After breakfast and a long dog walk, I got to work on plans to change the condo from Granny’s house to a not-so-shabby chic. I filled the bathtub with hot water, added tea bags, and let them seep while I made a list of the furniture I wanted to paint. I added my new floral slip covers for the couch, chair, and ottoman in the tea bath before leaving a message for the local day labor coop. Tomorrow I would get some help.

There was a small downtown shop from last night that I couldn’t get out of my mind. My curiosity was peaked so I decided to drive over and see if it was open. I had few complaints about Anchorage traffic when I lived in the city but I did find parking difficult. Today I had my choice of spots even though many of the businesses were open on Sunday afternoon.

I found the store and, as luck would have it, it was open. I entered the glass doors stenciled “Nano Nosh” and was instantly impressed by the clean and modern décor. The display case was filled with small edibles artfully arranged on modern glass trays. There were dozens of cookies, six types of cupcakes, a variety of cheese straws and other savories. I decided to look around before ordering.

The store was long and narrow and both walls were aged dark red brick. The wall behind the display case had long, beautiful, linear alder wood slats arranged vertically and covering about a five foot by twelve-foot section of the brick. The opposite wall held a long, brown leather banquette with simple small white pedestal tables every four feet. There were brown leather slipper chairs at every other table. Modern glass pendant lights hung above each seating area. The only decorations were strategically placed glass vases in red and olive green.

I was surprised at the minimalist inventory and wondered if the business could survive. My concern lessened when I read the price placards. I ordered three cookies, one black forest cupcake and a bundle of cheese straws for a total of $18. The woman behind the counter was as sleek and modern as the store. She had a blunt-cut asymmetrical bob, stark makeup and an orange leather jacket. She was receptive to talking so I picked her brain about the business model.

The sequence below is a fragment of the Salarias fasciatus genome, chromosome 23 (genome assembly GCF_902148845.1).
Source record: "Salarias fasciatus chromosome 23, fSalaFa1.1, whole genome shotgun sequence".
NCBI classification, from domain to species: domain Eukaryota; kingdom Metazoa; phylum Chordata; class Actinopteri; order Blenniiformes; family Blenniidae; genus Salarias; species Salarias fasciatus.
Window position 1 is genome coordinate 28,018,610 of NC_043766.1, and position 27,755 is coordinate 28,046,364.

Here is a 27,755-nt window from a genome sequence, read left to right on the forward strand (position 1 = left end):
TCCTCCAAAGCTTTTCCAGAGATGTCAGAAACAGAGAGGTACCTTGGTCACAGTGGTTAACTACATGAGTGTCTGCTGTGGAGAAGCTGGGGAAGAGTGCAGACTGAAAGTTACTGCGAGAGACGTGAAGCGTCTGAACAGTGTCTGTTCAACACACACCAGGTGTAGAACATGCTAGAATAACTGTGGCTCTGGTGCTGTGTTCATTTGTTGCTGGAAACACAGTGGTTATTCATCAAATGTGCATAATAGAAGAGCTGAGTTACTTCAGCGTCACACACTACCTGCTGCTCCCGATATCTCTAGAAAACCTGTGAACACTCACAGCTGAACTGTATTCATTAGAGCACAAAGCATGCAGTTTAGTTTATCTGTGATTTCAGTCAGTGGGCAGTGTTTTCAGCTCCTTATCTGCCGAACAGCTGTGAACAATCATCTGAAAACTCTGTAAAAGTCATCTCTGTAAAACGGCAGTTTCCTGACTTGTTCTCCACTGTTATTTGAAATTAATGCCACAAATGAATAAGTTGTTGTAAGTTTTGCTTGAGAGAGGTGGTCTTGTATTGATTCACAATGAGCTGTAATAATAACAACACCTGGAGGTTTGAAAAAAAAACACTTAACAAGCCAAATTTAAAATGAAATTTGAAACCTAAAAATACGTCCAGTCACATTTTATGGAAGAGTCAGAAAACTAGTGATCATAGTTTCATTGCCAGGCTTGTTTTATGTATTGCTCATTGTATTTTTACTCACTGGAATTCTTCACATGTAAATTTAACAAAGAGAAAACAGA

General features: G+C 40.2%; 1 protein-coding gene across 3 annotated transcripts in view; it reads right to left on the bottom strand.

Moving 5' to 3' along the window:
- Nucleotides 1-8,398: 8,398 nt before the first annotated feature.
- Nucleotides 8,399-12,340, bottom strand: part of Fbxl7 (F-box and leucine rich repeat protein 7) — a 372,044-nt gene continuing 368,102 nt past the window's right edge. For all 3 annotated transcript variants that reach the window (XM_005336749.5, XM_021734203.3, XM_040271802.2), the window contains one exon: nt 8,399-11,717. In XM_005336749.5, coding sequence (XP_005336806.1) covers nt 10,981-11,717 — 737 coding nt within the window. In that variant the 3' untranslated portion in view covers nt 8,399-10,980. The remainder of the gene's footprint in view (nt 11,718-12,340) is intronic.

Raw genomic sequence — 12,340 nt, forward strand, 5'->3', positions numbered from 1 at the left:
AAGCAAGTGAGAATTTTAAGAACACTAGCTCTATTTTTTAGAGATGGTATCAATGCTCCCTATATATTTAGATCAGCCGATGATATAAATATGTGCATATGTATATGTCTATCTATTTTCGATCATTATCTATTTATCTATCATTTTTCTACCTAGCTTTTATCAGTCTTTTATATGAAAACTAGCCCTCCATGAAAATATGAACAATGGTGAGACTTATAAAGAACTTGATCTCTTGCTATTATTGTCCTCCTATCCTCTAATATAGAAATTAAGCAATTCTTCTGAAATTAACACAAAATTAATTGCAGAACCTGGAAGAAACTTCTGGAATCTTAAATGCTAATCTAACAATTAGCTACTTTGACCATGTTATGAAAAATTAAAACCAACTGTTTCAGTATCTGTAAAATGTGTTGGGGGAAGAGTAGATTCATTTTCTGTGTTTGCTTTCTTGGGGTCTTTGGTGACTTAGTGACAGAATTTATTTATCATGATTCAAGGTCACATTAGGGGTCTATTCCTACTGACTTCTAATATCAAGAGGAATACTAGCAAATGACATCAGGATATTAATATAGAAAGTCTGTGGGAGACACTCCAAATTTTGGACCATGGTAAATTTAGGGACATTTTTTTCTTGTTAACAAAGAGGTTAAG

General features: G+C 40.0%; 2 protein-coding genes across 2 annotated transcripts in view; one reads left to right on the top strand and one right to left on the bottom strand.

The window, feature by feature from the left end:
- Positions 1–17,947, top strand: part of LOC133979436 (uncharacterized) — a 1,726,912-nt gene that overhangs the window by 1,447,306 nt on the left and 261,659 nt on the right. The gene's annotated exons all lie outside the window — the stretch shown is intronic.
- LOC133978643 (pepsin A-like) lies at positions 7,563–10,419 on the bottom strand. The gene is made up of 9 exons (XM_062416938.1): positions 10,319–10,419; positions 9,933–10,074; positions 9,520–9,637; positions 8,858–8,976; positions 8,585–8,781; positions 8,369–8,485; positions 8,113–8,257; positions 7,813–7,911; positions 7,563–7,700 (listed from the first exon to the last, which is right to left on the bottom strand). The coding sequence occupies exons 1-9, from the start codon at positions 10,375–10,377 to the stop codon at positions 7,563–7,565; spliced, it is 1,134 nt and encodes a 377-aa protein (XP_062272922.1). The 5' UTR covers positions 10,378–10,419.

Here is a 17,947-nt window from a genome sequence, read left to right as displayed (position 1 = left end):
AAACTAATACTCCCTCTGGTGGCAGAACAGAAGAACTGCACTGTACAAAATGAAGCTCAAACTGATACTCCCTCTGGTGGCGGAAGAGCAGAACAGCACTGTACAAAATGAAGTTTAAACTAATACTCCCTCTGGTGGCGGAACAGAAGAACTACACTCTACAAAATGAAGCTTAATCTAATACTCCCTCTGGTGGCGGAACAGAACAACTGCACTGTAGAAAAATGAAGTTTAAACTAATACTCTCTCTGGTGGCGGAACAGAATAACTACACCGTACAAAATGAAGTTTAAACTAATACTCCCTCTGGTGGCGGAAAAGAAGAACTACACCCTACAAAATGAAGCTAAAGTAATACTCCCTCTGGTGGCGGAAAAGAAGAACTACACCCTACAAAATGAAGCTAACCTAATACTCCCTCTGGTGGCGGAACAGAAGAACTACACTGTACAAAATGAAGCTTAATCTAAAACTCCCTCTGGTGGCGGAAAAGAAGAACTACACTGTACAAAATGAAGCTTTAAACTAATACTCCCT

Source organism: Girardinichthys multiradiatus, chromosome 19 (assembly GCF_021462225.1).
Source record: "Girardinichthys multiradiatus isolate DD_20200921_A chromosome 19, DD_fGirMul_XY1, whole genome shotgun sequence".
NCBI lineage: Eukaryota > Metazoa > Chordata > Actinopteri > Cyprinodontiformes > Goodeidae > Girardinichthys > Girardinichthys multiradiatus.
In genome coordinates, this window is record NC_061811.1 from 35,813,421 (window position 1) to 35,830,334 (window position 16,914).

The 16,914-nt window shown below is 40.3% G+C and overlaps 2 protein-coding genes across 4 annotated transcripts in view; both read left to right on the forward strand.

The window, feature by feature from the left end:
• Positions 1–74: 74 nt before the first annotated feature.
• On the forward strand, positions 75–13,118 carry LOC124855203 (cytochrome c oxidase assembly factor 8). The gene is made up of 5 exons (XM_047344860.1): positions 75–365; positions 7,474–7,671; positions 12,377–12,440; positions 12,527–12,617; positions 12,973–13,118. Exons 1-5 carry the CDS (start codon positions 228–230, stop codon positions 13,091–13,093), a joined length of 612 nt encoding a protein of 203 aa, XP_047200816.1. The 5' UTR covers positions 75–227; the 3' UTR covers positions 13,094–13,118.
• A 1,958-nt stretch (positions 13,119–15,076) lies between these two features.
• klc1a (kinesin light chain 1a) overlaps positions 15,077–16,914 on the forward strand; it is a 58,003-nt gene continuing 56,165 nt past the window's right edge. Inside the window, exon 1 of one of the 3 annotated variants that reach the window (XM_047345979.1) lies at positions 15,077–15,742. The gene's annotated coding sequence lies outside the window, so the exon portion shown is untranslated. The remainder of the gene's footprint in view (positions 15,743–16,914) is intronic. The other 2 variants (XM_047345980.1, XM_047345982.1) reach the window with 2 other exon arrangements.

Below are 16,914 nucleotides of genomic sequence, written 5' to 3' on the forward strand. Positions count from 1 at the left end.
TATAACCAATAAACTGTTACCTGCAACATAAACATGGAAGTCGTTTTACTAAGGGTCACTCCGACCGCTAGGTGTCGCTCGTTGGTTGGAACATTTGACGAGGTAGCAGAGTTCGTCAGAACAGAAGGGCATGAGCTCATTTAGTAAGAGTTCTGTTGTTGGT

On the drive back to the condo my phone rang. I was missing my friends and Guy so I was a bit disappointed when the call was from the labor cooperative. I had 6 workers lined up to arrive at 7am tomorrow. I stopped at the grocery store to get breakfast, lunch, and snack items for the crew. I left a message for the doggie camp that I would be dropping off the ratties at 6:30am. When I returned to the condo I got everything organized for tomorrow so the workers could start right away and not a moment would be wasted.

After a nice long walk with the dogs, some soup, and a hot bath, I was ready to spend the evening in bed reading with a cup of wild rose tea and my $7 cupcake. I was comfy and concentrating on my book when the phone rang. This time it was someone from Kodiak, Ginger.

In fifteen minutes she brought me up to date on the happenings in Kodiak over the last two days. Crab Festival was ending tomorrow and she was looking forward to the break. She said Libby’s disappearance remained the talk of the town seconded only by the death of the teenage girl found in Ft. Abercrombie. We discussed my attraction to Guy although I knew that Ginger was turned off by his less-than-manicured appearance. She favored the metro sexual type.  

“So, when are you coming home?” Ginger sounded like a parent of a run-away child.

“Tomorrow I have some repairmen coming so I should be home Tuesday afternoon.” I wanted to keep the new decorating a surprise for the next time Ginger stayed in the condo.

“I’ll be busy at the festival and then taking down the booth but I can ask my darling husband to pick you up at the airport” she offered.

“Don’t worry about it. You know how it is – I’ll know at least half the people on the plane and can beg a ride into town”. We both laughed and then called it a night.


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